A growing collection of in-depth interviews with people of all ages and backgrounds, whose stories about the legacy and changing nature of Yiddish language and culture offer a rich and complex chronicle of Jewish identity.
A Time I Felt Aware of My Jewishness: Serving in World War II
Prompted with the question, "Is there a time you felt particularly Jewish," Albert Dinner jokes about the Jewish circumcision ritual most male newborns face. After some thought, Leonard Strear remembers being acutely aware of his Jewishness while serving in World War II. He recalls what it was like to be a minority, experiencing anti-semitism from other soldiers and remembers celebrating high holidays while serving overseas.
This is an excerpt from an oral history with Leonard Strear and Albert Dinner.
This excerpt is in English.
Leonard Strear was born in Detroit, Michigan in 1924.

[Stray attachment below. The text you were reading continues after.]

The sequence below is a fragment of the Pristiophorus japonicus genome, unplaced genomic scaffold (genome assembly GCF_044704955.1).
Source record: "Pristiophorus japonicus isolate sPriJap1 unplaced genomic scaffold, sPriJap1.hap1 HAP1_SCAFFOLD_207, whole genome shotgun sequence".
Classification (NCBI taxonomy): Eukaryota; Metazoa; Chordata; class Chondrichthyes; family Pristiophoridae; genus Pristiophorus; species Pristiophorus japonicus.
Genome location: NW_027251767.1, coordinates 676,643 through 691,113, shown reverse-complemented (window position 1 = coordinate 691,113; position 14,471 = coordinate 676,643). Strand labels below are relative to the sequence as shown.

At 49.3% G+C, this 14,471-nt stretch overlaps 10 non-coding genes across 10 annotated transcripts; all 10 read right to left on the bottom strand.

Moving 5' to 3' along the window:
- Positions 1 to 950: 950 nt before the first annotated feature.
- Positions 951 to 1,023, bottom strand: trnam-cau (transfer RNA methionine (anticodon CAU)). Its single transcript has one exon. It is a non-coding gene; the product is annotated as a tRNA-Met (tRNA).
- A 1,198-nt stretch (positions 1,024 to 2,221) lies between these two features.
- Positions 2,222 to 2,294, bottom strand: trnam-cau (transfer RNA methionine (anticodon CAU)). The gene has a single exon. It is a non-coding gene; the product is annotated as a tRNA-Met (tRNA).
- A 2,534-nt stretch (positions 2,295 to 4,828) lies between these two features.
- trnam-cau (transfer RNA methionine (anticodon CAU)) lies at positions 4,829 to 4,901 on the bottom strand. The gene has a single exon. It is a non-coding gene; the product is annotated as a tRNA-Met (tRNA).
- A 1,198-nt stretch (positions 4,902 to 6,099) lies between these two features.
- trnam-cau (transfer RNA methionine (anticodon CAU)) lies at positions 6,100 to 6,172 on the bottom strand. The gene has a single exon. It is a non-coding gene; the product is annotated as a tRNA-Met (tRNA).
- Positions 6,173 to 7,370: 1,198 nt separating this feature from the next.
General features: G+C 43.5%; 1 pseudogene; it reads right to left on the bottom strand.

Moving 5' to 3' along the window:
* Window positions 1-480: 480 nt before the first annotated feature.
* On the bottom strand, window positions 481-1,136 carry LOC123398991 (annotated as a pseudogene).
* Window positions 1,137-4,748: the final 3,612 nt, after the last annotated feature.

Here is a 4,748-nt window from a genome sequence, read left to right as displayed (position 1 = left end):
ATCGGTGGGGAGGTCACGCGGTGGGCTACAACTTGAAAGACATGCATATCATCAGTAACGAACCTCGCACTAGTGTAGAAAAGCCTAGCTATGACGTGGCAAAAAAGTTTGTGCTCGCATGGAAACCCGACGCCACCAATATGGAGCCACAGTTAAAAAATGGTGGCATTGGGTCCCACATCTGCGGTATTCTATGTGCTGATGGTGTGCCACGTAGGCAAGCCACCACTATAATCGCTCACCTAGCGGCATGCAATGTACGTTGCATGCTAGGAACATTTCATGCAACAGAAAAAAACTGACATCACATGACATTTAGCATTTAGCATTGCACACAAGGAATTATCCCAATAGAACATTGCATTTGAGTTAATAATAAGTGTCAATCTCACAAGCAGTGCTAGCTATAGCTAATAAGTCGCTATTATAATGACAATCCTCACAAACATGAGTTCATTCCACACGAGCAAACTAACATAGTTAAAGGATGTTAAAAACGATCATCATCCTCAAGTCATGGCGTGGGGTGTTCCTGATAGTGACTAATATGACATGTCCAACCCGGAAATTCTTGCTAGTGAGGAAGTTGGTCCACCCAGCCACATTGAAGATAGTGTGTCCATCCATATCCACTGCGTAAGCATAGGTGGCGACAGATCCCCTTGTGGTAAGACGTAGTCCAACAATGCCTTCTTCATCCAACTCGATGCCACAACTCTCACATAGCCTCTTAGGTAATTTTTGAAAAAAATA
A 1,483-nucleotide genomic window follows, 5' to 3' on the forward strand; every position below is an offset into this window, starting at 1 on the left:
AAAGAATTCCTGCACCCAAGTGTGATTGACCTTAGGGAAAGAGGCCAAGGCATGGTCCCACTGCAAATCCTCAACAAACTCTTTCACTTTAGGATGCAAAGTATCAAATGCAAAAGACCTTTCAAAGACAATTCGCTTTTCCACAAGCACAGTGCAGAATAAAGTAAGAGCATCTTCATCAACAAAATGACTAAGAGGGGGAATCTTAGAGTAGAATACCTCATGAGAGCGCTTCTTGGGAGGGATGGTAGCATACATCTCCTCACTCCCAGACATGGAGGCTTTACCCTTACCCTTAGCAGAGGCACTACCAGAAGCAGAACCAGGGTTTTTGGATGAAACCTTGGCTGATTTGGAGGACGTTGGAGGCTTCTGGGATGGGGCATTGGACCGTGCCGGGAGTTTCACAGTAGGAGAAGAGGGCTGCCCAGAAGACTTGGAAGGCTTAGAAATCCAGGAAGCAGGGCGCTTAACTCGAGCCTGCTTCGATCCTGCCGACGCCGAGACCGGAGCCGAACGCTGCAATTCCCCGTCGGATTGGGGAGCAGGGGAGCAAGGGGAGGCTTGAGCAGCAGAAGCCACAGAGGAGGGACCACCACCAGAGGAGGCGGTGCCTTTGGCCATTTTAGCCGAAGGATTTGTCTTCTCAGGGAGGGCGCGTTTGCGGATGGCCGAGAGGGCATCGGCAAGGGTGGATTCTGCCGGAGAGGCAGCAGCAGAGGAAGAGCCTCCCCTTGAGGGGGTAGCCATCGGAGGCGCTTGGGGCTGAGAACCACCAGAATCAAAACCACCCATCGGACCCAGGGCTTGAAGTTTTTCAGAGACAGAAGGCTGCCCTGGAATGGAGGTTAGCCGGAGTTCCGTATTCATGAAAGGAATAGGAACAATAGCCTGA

Albert Dinner was born in Greeley, Colorado.
Other video highlights from this oral history
A Time I Felt Aware of My Jewishness: Serving in World War II3 minutes 25 seconds
Sharing Our Family Pictures2 minutes 43 seconds
Kiddush at the Distillery2 minutes 55 seconds
Landing on the Beaches of Normandy51 seconds
Driving Around Town in a Jack Benny Maxwell with Friend2 minutes 8 seconds
How My Judaism Has Changed Over the Years: Reflections on Relationship to Shul1 minute 52 seconds
Our Advice1 minute 53 seconds
My First Time Eating Shellfish1 minute 2 seconds
"Bubbe Maytse"2 minutes 5 seconds
Growing up in Greeley, Colorado2 minutes 21 seconds
Describing the Rodeo2 minutes 20 seconds
Our Favorite Yiddish Phrases1 minute 51 seconds
Liberating a Concentration Camp in Czechoslovakia During World War II1 minute 57 seconds
"I Could Do Everything a Cowboy Could Do"2 minutes 17 seconds
Experiences of Anti-Semitism While Serving in the War1 minute 59 seconds
The Last Patrol1 minute 50 seconds
About the Wexler Oral History Project
Since 2010, the Yiddish Book Center’s Wexler Oral History Project has recorded more than 500 in-depth video interviews that provide a deeper understanding of the Jewish experience and the legacy and changing nature of Yiddish language and culture.
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